HAS DIRECTED music videos for Chris Isaak; has directed the theater teaser for Michael Jackson's lavish Dangerous video; has directed commercials for Obsession (1, 2,3), Saint-Laurent's Opium, Alka-Seltzer, a national breast-cancer awareness campaign, and New York City's Garbage-Collection Program.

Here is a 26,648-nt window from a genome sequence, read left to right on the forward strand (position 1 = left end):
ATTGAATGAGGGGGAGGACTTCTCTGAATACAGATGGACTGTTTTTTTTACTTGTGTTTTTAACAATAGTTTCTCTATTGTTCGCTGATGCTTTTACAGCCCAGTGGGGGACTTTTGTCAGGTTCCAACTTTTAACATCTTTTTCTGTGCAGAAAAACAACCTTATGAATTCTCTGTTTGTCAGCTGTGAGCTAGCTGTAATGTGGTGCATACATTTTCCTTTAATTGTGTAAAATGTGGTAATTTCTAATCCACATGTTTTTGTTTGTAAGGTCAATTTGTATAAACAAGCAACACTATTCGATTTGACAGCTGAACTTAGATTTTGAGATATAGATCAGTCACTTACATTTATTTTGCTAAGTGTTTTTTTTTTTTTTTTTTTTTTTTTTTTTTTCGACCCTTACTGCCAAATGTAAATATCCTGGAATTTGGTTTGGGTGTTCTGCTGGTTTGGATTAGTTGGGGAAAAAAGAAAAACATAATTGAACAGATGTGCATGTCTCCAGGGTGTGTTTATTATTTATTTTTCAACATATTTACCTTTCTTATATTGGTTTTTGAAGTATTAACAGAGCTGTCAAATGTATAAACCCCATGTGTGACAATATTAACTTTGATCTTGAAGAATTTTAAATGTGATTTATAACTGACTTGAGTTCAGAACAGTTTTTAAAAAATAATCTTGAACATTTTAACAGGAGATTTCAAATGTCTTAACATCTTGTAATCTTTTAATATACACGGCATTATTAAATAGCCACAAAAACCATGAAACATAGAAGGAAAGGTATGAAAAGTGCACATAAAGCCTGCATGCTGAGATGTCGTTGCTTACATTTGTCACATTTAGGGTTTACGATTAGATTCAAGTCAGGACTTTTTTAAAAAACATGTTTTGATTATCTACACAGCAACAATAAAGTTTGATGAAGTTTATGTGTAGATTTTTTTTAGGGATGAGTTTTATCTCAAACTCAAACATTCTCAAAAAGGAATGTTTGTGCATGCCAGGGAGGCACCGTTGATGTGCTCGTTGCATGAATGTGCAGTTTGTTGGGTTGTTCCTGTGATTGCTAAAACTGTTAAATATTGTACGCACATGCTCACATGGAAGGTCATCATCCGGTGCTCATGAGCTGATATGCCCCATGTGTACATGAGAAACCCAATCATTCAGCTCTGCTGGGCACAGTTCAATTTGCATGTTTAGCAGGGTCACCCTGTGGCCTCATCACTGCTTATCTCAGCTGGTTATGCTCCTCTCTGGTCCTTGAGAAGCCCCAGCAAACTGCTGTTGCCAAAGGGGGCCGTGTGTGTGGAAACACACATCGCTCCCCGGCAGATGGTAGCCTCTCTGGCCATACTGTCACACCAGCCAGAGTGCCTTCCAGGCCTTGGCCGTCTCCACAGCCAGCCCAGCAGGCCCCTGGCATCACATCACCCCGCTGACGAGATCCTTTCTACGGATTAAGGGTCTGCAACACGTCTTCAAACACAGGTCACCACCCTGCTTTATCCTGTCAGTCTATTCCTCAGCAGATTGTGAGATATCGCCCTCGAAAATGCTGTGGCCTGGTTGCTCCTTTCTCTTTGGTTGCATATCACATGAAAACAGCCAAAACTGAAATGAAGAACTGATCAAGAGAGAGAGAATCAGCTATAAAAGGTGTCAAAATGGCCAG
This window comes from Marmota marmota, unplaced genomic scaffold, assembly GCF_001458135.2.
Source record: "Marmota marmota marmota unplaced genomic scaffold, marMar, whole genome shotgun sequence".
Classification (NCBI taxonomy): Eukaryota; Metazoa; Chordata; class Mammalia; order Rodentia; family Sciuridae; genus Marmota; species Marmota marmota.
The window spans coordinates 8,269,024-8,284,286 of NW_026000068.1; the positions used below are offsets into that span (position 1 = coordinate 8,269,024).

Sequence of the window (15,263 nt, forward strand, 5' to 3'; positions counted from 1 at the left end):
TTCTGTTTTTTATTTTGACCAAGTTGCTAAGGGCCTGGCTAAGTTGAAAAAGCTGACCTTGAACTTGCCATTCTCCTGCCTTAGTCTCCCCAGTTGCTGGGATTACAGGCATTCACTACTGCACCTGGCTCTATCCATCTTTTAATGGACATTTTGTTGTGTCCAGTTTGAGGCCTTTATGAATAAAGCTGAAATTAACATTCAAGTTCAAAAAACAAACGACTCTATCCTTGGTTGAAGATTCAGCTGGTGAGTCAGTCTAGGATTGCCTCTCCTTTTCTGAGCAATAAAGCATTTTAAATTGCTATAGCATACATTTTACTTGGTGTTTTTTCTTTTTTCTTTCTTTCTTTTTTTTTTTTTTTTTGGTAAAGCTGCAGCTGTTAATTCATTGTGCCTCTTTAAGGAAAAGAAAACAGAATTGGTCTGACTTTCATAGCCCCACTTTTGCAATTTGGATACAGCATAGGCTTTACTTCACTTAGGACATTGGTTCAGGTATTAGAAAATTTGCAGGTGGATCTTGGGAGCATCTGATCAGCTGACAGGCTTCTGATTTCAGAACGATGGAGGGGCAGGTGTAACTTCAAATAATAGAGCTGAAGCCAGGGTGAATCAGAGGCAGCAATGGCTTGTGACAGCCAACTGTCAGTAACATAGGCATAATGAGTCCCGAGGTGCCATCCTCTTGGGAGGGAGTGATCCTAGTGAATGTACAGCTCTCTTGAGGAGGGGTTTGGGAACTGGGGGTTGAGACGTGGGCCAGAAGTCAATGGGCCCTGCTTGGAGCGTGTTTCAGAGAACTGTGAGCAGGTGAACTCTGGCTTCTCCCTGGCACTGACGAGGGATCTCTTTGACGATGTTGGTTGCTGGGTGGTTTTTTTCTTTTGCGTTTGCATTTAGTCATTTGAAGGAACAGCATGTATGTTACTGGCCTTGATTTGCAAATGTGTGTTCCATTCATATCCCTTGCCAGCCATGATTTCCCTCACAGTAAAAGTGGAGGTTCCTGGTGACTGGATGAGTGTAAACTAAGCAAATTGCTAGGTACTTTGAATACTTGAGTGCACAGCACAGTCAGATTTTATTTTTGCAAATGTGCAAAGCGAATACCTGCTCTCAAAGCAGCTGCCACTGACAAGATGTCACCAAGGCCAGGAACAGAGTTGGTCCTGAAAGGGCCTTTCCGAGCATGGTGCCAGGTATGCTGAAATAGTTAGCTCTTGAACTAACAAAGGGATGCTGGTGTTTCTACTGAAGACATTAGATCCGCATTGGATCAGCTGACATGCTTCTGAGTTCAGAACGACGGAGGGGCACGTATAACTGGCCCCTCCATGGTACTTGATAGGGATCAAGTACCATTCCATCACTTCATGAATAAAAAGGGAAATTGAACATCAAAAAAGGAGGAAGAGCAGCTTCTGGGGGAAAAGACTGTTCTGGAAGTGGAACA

David Lynch's movies are often described as occupying a kind of middle ground between art film and commercial film. But what they really occupy is a whole third kind of territory. Most of Lynch's best films don't really have much of a point, and in lots of ways they seem to resist the film-interpretative process by which movies' (certainly avant-garde movies') central points are understood. This is something the British critic Paul Taylor seems to get at when he says that Lynch's movies are "to be experienced rather than explained." Lynch's movies are indeed susceptible to a variety of sophisticated interpretations, but it would be a serious mistake to conclude from this that his movies point at the too-facile summation that "film interpretation is necessarily multivalent" or something – they're just not that kind of movie. Nor are they seductive, though, at least in the commercial sense of being comfortable or linear or High Concept or "feel-good." You almost never from a Lynch movie get the sense that the point is to "entertain" you, and never that the point is to get you to fork over money to see it. This is one of the unsettling things about a Lynch movie: You don't feel like you're entering into any of the standard unspoken and/or unconscious contracts you normally enter into with other kinds of movies. This is unsettling because in the absence of such an unconscious contract we lose some of the psychic protections we normally (and necessarily) bring to bear on a medium as powerful as film. That is, if we know on some level what a movie wants from us, we can erect certain internal defenses that let us choose how much of ourselves we give away to it. The absence of point or recognizable agenda in Lynch's films, though, strips these subliminal defenses and lets Lynch get inside your head in a way movies normally don't. This is why his best films' effects are often so emotional and nightmarish. (We're defenseless in our dreams too.)
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